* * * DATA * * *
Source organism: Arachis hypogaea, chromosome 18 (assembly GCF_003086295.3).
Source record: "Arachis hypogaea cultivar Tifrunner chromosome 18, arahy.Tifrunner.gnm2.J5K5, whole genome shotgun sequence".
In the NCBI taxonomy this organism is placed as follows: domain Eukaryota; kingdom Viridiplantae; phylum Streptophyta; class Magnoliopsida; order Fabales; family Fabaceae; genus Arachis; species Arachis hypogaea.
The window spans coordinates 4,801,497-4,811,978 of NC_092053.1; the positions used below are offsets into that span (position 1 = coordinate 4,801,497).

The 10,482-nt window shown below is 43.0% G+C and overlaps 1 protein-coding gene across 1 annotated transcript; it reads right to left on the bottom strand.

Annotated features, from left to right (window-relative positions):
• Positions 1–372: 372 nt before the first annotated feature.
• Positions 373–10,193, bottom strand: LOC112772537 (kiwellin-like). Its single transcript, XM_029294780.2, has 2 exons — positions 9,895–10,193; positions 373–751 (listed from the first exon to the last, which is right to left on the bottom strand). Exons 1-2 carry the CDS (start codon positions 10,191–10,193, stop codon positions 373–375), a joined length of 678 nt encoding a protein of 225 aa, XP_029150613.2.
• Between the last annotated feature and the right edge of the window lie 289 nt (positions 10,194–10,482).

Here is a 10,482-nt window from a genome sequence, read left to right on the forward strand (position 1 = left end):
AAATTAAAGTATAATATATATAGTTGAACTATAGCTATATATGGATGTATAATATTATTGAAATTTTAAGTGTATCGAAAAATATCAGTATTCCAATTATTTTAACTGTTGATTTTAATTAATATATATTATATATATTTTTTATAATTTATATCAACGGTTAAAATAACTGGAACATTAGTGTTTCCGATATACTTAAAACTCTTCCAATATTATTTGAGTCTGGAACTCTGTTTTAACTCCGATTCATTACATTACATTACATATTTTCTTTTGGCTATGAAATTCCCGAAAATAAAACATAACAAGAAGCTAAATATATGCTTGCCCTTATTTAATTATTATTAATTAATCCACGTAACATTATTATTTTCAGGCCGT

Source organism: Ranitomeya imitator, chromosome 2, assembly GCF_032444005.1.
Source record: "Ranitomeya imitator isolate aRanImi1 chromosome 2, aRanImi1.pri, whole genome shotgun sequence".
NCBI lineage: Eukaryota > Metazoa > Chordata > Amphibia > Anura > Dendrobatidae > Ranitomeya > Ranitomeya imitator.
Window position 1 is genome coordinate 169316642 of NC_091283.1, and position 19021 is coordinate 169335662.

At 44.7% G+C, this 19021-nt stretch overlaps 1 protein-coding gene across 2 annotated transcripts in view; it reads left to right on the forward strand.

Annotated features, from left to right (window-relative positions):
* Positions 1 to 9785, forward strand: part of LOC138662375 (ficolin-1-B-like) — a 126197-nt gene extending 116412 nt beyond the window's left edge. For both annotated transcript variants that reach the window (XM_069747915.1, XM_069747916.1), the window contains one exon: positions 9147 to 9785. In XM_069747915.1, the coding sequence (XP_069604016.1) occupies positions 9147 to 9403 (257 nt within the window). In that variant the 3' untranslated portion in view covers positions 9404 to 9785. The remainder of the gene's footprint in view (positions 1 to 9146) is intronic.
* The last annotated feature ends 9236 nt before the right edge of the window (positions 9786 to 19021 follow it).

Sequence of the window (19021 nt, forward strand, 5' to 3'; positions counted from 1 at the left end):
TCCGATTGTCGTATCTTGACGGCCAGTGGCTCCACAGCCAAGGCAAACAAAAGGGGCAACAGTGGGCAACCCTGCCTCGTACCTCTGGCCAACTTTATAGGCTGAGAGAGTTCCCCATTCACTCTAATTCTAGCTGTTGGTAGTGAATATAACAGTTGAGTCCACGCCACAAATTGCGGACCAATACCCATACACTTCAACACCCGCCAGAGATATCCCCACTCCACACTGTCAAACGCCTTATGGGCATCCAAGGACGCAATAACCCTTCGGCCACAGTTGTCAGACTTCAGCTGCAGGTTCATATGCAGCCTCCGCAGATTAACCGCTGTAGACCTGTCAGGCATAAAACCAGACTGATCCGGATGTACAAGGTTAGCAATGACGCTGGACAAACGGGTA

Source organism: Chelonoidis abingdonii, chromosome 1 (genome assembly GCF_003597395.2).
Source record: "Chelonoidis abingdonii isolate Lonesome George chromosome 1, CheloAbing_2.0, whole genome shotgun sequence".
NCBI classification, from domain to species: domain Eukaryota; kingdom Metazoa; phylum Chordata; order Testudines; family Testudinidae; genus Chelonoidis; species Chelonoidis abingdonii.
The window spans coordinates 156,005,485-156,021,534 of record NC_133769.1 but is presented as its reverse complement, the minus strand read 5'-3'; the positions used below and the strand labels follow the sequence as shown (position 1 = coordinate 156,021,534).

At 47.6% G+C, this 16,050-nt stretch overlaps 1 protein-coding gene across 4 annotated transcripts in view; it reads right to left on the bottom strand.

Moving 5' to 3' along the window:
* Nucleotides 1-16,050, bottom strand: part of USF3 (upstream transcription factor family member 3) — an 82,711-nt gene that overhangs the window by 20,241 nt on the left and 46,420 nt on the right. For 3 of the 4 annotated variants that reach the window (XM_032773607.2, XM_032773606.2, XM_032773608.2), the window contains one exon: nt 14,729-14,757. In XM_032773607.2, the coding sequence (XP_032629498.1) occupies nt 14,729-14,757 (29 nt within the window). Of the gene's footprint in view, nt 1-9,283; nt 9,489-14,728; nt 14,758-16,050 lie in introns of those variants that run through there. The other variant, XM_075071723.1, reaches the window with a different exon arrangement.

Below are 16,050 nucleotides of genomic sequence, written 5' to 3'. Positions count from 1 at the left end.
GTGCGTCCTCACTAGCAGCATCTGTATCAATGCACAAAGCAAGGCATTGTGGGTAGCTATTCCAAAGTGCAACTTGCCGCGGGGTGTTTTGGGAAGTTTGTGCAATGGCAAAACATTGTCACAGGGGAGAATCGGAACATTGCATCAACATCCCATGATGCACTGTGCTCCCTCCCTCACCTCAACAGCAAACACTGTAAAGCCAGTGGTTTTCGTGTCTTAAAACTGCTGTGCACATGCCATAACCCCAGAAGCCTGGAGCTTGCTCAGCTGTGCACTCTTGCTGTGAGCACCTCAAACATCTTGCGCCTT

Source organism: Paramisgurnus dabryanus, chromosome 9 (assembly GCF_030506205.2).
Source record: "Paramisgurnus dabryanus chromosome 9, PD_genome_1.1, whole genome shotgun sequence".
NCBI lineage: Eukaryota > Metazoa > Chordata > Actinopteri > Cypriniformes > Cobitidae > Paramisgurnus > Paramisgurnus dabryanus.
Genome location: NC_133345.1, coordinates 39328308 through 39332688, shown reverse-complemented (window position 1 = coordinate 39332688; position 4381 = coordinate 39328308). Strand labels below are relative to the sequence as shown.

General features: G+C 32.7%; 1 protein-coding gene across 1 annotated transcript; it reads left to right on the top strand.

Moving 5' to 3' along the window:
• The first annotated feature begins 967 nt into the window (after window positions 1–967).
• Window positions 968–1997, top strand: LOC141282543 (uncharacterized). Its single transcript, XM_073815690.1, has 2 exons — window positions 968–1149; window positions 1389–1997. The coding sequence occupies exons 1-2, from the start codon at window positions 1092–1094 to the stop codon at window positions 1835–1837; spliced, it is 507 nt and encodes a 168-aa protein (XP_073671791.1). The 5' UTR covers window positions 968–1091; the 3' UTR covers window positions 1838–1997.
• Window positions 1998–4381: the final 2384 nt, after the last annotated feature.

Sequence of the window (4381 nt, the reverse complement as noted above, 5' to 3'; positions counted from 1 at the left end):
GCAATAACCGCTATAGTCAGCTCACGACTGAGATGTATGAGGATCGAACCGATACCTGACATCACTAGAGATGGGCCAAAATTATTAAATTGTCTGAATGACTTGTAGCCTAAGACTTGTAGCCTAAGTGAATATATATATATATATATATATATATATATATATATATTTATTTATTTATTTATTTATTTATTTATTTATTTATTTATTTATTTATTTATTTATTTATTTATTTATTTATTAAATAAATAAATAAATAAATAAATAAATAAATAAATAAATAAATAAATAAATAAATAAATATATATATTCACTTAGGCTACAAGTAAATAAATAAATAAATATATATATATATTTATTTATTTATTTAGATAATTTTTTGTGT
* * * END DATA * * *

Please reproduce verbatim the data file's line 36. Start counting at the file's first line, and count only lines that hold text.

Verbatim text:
Moving 5' to 3' along the window: